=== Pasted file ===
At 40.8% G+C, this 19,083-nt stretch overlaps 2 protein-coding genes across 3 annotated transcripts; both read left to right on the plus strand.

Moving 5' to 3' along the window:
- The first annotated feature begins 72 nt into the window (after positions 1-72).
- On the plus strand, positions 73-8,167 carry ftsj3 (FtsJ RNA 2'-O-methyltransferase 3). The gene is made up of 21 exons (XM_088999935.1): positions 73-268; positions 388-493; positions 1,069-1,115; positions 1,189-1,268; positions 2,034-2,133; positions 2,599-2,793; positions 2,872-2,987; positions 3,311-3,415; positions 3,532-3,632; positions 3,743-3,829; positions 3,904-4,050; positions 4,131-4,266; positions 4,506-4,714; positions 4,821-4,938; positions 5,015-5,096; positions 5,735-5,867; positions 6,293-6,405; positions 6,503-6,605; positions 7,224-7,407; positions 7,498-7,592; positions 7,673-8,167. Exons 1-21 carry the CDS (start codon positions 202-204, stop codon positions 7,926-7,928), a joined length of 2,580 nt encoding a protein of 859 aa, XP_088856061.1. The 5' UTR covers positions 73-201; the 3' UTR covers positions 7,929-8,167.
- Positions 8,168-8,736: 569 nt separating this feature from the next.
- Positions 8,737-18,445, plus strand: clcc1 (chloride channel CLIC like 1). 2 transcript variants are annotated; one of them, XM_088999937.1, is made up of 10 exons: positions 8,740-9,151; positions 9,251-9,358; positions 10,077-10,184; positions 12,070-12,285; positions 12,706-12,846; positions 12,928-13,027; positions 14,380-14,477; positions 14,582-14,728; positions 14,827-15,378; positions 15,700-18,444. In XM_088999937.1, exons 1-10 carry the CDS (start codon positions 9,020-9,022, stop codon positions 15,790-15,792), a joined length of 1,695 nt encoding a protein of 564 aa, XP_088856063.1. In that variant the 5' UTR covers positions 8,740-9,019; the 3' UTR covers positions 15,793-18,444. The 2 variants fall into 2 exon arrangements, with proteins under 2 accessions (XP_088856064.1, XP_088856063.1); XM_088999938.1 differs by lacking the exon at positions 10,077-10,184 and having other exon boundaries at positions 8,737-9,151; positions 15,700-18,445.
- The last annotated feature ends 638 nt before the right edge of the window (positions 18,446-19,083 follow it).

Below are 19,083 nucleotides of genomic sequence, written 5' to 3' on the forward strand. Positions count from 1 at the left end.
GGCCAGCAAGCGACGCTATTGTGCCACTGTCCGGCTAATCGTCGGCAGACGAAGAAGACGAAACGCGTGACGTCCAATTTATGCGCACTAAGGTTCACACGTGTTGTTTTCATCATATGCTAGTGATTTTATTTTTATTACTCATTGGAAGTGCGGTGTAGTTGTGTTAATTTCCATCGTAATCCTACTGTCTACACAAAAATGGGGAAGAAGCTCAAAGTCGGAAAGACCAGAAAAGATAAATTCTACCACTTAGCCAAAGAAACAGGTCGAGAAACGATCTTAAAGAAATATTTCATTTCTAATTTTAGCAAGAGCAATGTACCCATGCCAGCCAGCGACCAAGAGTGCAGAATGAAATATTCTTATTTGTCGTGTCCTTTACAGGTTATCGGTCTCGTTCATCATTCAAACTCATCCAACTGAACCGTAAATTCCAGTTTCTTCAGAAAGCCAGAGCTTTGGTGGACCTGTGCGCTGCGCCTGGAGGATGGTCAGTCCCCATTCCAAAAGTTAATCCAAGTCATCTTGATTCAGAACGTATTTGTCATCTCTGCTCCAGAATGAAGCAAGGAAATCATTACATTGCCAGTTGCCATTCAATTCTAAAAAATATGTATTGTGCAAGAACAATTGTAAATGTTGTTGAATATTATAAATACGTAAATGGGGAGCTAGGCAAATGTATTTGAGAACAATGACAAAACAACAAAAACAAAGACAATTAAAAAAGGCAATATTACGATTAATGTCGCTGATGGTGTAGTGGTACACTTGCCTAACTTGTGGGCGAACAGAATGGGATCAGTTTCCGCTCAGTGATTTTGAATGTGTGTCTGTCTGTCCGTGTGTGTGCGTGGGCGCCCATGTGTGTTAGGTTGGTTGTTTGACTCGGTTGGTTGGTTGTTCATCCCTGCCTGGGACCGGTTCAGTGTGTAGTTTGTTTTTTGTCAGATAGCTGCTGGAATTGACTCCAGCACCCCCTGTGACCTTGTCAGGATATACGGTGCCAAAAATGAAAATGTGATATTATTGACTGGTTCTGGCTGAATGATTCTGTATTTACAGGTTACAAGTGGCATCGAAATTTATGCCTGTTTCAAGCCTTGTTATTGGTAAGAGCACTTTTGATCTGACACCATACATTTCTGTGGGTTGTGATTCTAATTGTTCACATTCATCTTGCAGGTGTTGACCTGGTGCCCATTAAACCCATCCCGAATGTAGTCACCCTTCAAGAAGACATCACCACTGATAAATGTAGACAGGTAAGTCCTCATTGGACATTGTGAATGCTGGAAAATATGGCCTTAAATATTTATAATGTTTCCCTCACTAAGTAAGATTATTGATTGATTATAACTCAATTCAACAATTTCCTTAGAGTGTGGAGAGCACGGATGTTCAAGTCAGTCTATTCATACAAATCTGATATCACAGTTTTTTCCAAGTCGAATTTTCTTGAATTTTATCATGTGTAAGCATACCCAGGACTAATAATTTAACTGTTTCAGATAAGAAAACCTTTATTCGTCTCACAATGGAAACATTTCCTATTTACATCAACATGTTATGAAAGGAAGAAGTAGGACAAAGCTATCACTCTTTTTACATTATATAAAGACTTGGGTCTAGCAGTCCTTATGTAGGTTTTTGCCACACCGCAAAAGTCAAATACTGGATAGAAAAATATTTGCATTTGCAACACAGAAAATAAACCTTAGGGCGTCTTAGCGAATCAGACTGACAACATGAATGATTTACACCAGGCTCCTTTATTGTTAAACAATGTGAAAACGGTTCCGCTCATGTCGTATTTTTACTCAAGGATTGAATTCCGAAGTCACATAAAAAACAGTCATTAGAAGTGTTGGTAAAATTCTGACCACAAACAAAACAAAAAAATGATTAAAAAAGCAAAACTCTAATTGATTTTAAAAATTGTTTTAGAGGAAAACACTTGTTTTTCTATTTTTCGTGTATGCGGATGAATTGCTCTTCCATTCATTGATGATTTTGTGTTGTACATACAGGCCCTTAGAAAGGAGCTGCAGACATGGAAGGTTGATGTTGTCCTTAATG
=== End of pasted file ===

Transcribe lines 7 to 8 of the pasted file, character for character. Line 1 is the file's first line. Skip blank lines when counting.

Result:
- The last annotated feature ends 638 nt before the right edge of the window (positions 18,446-19,083 follow it).

Below are 19,083 nucleotides of genomic sequence, written 5' to 3' on the forward strand. Positions count from 1 at the left end.